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 M's  M is for  Magazines – Suitable for recycling with  your newspapers (remove any plastic packaging  from unread magazines!) but also  worth passing on to health centres, hospitals  or doctors and dentists surgeries if they  contain well-researched articles on alternative  therapies, non-mercury dentistry, or the  fluoridation of water supplies. 

Manure – Farmyard manure can be rich in  plant nutrients and ideal for improving soil  structure. Well -rotted manure has a carbon  to nitrogen ratio similar to good compost  and can be used as a fertiliser or compost  activator. Manure from intensively reared  animals is likely to distort the balance of  your compost heap and should perhaps be  avoided. 

Maps – Old road maps, rendered obsolete  by successive government passions for  concreting over the countryside, make  excellent wrapping paper! 

Markets – Wednesday’s second hand  market in Hebden Bridge is often full of  really useful second-hand goods for re-use  and recycling! 

Medicines – Make a concerted effort to  reduce your use of unnecessary antibiotics!  Although some medicines are classified as  hazardous most can be returned to the  chemist or doctor’s surgery for disposal.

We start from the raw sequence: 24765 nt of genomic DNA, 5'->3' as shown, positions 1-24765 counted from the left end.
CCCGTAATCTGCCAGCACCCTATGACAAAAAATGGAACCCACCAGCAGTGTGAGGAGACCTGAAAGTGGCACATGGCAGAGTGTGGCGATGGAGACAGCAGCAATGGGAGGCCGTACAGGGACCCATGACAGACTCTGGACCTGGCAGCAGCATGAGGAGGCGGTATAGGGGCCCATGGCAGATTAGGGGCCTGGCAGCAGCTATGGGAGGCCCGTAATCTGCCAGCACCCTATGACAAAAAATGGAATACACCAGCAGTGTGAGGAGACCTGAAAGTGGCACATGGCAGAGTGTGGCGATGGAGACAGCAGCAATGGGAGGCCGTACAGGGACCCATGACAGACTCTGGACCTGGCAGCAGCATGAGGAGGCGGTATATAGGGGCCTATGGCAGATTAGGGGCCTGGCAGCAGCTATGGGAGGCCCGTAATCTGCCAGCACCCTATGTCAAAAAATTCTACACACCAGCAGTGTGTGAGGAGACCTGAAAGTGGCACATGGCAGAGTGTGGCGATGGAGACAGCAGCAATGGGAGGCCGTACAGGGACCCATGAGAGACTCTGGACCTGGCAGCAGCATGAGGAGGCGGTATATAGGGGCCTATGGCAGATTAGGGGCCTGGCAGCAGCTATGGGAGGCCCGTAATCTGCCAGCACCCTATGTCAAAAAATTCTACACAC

Metals – Contact Kerbside (01422 881110)  or the council’s recycling officer (01422  392385) for information on all aspects of  metal recycling. 

Milk bottles – Glass milk bottles are regularly  re-used up to 20 times before being  recycled and their continued use must be  supported. Plastic milk bottles can be recycled  by members of the ATC’s Plastics  Recycling Club (01422 842121). 

Mobile Telephones – Broken mobile  'phones can often be repaired, try i-tec  (0870 840088) or cellcomm (01274  688788) but in the UK alone it is estimated  that there are 90 million mobile phones  lying around un-used! A directive due to  take effect in 2004 will make manufacturers  responsible for their recycling but until then  freepost bags for recycling your unwanted  mobiles are available from various charities  including Action Aid. Contact 

Mosaics – The art of mosaic making dates  back into prehistory. Almost any recycled  objects can be incorporated into mosaic  designs and the results are often stunning.  Mosaic making kits similar to those used on  projects by the ATC are available from The  Green Shop.